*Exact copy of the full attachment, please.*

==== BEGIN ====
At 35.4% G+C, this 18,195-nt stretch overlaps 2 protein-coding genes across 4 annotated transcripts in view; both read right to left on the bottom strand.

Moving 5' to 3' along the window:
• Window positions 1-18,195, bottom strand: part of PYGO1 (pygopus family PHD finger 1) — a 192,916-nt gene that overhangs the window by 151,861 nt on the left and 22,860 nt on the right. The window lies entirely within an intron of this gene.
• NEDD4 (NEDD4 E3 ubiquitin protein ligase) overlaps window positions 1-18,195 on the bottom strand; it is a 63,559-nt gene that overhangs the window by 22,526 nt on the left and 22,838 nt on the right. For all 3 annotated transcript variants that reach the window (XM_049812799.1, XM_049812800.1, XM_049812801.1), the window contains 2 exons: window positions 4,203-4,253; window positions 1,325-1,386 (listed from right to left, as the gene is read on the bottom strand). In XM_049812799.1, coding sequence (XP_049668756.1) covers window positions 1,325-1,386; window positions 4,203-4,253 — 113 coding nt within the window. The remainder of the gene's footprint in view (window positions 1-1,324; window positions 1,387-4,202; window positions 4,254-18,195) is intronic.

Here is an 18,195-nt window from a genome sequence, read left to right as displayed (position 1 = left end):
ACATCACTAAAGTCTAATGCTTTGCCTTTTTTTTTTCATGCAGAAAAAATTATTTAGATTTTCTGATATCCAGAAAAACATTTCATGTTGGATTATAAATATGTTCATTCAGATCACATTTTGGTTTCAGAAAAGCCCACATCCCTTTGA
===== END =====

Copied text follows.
At 35.4% G+C, this 18,195-nt stretch overlaps 2 protein-coding genes across 4 annotated transcripts in view; both read right to left on the bottom strand.

Moving 5' to 3' along the window:
• Window positions 1-18,195, bottom strand: part of PYGO1 (pygopus family PHD finger 1) — a 192,916-nt gene that overhangs the window by 151,861 nt on the left and 22,860 nt on the right. The window lies entirely within an intron of this gene.
• NEDD4 (NEDD4 E3 ubiquitin protein ligase) overlaps window positions 1-18,195 on the bottom strand; it is a 63,559-nt gene that overhangs the window by 22,526 nt on the left and 22,838 nt on the right. For all 3 annotated transcript variants that reach the window (XM_049812799.1, XM_049812800.1, XM_049812801.1), the window contains 2 exons: window positions 4,203-4,253; window positions 1,325-1,386 (listed from right to left, as the gene is read on the bottom strand). In XM_049812799.1, coding sequence (XP_049668756.1) covers window positions 1,325-1,386; window positions 4,203-4,253 — 113 coding nt within the window. The remainder of the gene's footprint in view (window positions 1-1,324; window positions 1,387-4,202; window positions 4,254-18,195) is intronic.

Here is an 18,195-nt window from a genome sequence, read left to right as displayed (position 1 = left end):
ACATCACTAAAGTCTAATGCTTTGCCTTTTTTTTTTCATGCAGAAAAAATTATTTAGATTTTCTGATATCCAGAAAAACATTTCATGTTGGATTATAAATATGTTCATTCAGATCACATTTTGGTTTCAGAAAAGCCCACATCCCTTTGA